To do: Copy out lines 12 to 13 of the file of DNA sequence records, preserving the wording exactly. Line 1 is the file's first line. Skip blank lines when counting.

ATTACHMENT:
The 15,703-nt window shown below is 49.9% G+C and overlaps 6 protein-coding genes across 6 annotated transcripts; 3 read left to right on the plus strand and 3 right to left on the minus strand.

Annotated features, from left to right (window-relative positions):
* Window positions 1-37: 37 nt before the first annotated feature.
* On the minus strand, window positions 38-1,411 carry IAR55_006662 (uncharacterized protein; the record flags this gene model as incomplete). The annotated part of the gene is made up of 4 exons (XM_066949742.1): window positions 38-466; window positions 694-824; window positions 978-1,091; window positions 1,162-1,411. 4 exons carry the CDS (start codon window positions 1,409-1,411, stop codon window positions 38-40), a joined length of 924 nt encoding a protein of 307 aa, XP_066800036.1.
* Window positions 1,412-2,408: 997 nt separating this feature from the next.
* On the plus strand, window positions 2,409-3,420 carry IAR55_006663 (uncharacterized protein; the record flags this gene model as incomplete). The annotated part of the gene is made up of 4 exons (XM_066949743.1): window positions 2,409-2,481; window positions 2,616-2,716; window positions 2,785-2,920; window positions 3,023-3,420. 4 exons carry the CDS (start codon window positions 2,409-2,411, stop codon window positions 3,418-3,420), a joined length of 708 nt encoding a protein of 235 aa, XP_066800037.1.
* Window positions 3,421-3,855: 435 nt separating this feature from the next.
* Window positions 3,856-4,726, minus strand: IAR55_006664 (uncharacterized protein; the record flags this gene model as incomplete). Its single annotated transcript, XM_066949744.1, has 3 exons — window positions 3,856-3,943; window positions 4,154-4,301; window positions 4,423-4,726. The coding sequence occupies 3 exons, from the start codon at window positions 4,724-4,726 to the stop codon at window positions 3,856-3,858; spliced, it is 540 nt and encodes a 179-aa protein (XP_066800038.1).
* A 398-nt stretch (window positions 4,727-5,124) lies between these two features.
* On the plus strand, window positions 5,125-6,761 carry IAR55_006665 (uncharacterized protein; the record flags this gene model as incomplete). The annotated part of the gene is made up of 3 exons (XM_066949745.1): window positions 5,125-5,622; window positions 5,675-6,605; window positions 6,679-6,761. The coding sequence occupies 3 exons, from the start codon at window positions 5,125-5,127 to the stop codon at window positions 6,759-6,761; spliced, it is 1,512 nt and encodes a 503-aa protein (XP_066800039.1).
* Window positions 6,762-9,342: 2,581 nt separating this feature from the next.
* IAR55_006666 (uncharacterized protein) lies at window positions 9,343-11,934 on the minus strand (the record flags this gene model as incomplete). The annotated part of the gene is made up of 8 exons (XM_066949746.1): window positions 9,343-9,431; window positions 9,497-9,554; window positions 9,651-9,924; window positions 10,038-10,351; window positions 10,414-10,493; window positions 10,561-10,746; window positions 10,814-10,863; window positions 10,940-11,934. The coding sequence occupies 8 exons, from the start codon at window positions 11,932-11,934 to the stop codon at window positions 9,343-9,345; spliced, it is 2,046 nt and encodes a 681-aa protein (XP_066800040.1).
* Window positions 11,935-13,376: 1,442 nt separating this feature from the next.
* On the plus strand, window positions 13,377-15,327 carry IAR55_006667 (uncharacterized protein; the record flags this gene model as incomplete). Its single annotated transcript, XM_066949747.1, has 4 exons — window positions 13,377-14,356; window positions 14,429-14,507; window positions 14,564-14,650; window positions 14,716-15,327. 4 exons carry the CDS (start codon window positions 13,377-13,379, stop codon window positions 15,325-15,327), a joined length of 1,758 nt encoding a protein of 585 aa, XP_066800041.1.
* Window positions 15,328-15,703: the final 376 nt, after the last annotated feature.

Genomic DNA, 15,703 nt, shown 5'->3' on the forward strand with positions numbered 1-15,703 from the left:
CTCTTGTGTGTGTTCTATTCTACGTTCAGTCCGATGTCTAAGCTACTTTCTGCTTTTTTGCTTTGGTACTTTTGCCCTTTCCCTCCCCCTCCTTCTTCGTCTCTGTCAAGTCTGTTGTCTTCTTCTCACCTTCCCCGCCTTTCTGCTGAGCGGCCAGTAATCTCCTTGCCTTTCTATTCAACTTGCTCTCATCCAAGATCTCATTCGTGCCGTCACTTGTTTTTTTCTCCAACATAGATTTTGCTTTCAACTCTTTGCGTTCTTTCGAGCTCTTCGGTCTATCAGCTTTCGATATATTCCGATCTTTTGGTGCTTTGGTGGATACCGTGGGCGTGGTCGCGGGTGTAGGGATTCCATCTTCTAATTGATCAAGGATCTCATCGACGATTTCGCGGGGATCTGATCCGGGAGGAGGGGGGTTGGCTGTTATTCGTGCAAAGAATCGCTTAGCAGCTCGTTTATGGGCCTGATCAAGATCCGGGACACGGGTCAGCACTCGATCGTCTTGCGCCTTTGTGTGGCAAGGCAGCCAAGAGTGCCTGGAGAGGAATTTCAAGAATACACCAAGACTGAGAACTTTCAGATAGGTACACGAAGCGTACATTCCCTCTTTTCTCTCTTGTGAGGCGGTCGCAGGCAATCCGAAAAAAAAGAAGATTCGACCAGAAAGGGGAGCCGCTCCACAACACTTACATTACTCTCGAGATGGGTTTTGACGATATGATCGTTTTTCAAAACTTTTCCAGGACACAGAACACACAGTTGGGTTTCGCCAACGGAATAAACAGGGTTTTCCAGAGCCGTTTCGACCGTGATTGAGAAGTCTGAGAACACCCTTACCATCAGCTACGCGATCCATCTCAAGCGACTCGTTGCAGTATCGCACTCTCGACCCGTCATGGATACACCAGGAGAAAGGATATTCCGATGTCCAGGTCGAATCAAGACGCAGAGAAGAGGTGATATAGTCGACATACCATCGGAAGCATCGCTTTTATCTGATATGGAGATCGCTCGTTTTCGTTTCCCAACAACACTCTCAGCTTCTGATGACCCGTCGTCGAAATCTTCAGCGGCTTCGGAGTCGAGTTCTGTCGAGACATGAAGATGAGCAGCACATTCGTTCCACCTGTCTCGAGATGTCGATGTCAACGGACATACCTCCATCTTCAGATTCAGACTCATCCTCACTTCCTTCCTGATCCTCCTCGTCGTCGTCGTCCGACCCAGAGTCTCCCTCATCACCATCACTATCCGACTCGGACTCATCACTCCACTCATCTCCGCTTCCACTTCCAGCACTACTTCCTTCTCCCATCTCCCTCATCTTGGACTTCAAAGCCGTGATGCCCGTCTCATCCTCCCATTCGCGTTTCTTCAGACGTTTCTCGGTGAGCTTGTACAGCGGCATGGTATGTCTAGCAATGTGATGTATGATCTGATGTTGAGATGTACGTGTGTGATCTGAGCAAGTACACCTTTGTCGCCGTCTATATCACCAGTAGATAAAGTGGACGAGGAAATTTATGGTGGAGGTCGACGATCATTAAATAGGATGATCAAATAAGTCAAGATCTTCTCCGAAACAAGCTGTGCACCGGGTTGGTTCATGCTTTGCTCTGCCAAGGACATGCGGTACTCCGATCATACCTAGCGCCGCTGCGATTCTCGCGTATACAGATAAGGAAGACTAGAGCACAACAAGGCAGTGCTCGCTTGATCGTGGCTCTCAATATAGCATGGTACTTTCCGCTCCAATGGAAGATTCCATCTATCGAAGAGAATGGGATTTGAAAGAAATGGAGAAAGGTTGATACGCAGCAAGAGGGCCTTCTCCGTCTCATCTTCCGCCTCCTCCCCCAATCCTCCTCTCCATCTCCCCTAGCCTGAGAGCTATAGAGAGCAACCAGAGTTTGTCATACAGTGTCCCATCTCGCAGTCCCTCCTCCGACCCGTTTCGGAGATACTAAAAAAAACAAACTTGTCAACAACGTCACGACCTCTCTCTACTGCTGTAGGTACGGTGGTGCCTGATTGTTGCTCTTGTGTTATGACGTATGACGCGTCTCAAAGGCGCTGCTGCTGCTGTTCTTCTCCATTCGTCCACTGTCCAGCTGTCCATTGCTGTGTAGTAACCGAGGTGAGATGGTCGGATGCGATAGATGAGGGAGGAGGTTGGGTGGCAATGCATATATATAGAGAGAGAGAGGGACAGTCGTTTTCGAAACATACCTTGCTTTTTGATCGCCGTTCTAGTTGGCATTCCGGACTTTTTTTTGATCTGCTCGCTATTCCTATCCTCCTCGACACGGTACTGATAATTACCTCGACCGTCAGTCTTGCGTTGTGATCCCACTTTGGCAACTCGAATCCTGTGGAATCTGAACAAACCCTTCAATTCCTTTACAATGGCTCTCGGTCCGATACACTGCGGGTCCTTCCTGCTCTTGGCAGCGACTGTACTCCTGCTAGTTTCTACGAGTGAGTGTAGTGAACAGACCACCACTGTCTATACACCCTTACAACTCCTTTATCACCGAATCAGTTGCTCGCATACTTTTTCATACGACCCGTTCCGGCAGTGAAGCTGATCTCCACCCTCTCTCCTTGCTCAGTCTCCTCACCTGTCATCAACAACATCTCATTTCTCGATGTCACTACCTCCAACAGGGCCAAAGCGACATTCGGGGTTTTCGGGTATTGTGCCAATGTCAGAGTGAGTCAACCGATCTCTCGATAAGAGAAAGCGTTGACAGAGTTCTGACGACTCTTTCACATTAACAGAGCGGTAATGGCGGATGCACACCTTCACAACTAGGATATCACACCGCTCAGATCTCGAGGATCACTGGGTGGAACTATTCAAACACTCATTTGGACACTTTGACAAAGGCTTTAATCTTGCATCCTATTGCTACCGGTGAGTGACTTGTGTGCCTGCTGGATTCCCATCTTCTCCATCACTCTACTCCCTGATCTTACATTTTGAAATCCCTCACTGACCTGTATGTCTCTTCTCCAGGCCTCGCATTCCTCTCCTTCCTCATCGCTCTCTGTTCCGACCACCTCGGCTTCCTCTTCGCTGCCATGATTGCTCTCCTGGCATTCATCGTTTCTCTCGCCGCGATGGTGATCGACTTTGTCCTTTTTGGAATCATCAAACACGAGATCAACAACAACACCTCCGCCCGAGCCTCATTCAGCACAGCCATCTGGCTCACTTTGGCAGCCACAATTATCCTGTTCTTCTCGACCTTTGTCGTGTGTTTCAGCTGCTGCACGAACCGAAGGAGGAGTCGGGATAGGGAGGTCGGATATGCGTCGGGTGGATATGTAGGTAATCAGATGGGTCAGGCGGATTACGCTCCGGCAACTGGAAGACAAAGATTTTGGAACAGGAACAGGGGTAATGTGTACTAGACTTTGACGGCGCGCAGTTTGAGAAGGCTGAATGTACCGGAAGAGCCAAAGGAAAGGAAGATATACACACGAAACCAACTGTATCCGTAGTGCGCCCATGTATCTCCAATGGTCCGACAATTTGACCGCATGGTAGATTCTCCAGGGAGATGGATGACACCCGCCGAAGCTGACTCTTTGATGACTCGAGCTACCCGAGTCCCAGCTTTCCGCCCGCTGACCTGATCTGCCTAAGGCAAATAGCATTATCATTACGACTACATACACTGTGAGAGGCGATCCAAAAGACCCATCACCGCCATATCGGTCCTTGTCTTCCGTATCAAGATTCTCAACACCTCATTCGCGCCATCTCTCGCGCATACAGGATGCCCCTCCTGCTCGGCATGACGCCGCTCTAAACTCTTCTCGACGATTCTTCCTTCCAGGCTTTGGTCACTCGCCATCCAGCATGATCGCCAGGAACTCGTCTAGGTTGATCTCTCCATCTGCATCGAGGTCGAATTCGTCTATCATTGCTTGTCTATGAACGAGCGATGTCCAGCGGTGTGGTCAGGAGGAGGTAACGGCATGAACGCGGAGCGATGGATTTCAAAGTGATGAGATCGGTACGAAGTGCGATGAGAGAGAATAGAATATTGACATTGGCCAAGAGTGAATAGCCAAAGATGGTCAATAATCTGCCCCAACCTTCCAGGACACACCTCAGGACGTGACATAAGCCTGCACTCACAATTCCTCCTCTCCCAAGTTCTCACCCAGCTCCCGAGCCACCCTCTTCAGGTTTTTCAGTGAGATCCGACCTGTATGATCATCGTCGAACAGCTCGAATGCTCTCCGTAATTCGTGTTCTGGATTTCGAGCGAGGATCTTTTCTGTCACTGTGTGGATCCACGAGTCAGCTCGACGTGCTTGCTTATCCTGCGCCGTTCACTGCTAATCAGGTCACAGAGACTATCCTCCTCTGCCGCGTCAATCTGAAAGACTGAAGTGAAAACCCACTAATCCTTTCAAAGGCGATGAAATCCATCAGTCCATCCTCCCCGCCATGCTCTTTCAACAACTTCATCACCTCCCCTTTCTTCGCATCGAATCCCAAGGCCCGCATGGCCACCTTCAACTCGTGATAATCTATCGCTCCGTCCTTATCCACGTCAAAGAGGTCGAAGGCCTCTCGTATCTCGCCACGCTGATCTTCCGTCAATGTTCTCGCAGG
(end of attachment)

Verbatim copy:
* IAR55_006666 (uncharacterized protein) lies at window positions 9,343-11,934 on the minus strand (the record flags this gene model as incomplete). The annotated part of the gene is made up of 8 exons (XM_066949746.1): window positions 9,343-9,431; window positions 9,497-9,554; window positions 9,651-9,924; window positions 10,038-10,351; window positions 10,414-10,493; window positions 10,561-10,746; window positions 10,814-10,863; window positions 10,940-11,934. The coding sequence occupies 8 exons, from the start codon at window positions 11,932-11,934 to the stop codon at window positions 9,343-9,345; spliced, it is 2,046 nt and encodes a 681-aa protein (XP_066800040.1).
* Window positions 11,935-13,376: 1,442 nt separating this feature from the next.